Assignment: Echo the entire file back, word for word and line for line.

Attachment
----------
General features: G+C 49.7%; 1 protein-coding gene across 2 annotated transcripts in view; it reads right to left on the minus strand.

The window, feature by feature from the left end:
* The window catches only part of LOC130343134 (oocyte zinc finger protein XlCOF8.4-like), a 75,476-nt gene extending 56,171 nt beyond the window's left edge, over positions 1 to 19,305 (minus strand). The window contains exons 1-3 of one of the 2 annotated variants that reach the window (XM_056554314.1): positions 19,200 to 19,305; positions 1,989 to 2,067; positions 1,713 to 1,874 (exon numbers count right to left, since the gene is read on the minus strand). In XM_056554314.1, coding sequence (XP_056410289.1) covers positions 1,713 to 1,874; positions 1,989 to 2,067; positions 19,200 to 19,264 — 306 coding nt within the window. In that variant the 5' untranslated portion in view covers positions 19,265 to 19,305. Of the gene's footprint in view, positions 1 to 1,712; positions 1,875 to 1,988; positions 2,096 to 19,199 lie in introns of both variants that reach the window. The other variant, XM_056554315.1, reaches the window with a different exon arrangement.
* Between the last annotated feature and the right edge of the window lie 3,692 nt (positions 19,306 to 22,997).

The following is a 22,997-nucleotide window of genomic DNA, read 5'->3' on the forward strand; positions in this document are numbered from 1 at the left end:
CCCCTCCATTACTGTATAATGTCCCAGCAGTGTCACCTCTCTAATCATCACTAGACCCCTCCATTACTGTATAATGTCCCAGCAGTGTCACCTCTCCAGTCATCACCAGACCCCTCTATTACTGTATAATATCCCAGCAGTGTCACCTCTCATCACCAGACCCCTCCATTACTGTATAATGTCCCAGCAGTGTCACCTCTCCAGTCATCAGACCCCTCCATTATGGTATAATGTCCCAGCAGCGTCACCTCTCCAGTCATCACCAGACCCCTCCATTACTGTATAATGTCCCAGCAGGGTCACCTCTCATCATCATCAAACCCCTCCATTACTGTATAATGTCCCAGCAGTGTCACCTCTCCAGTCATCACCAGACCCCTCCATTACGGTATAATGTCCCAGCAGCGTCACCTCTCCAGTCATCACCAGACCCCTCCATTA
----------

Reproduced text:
General features: G+C 49.7%; 1 protein-coding gene across 2 annotated transcripts in view; it reads right to left on the minus strand.

The window, feature by feature from the left end:
* The window catches only part of LOC130343134 (oocyte zinc finger protein XlCOF8.4-like), a 75,476-nt gene extending 56,171 nt beyond the window's left edge, over positions 1 to 19,305 (minus strand). The window contains exons 1-3 of one of the 2 annotated variants that reach the window (XM_056554314.1): positions 19,200 to 19,305; positions 1,989 to 2,067; positions 1,713 to 1,874 (exon numbers count right to left, since the gene is read on the minus strand). In XM_056554314.1, coding sequence (XP_056410289.1) covers positions 1,713 to 1,874; positions 1,989 to 2,067; positions 19,200 to 19,264 — 306 coding nt within the window. In that variant the 5' untranslated portion in view covers positions 19,265 to 19,305. Of the gene's footprint in view, positions 1 to 1,712; positions 1,875 to 1,988; positions 2,096 to 19,199 lie in introns of both variants that reach the window. The other variant, XM_056554315.1, reaches the window with a different exon arrangement.
* Between the last annotated feature and the right edge of the window lie 3,692 nt (positions 19,306 to 22,997).

The following is a 22,997-nucleotide window of genomic DNA, read 5'->3' on the forward strand; positions in this document are numbered from 1 at the left end:
CCCCTCCATTACTGTATAATGTCCCAGCAGTGTCACCTCTCTAATCATCACTAGACCCCTCCATTACTGTATAATGTCCCAGCAGTGTCACCTCTCCAGTCATCACCAGACCCCTCTATTACTGTATAATATCCCAGCAGTGTCACCTCTCATCACCAGACCCCTCCATTACTGTATAATGTCCCAGCAGTGTCACCTCTCCAGTCATCAGACCCCTCCATTATGGTATAATGTCCCAGCAGCGTCACCTCTCCAGTCATCACCAGACCCCTCCATTACTGTATAATGTCCCAGCAGGGTCACCTCTCATCATCATCAAACCCCTCCATTACTGTATAATGTCCCAGCAGTGTCACCTCTCCAGTCATCACCAGACCCCTCCATTACGGTATAATGTCCCAGCAGCGTCACCTCTCCAGTCATCACCAGACCCCTCCATTA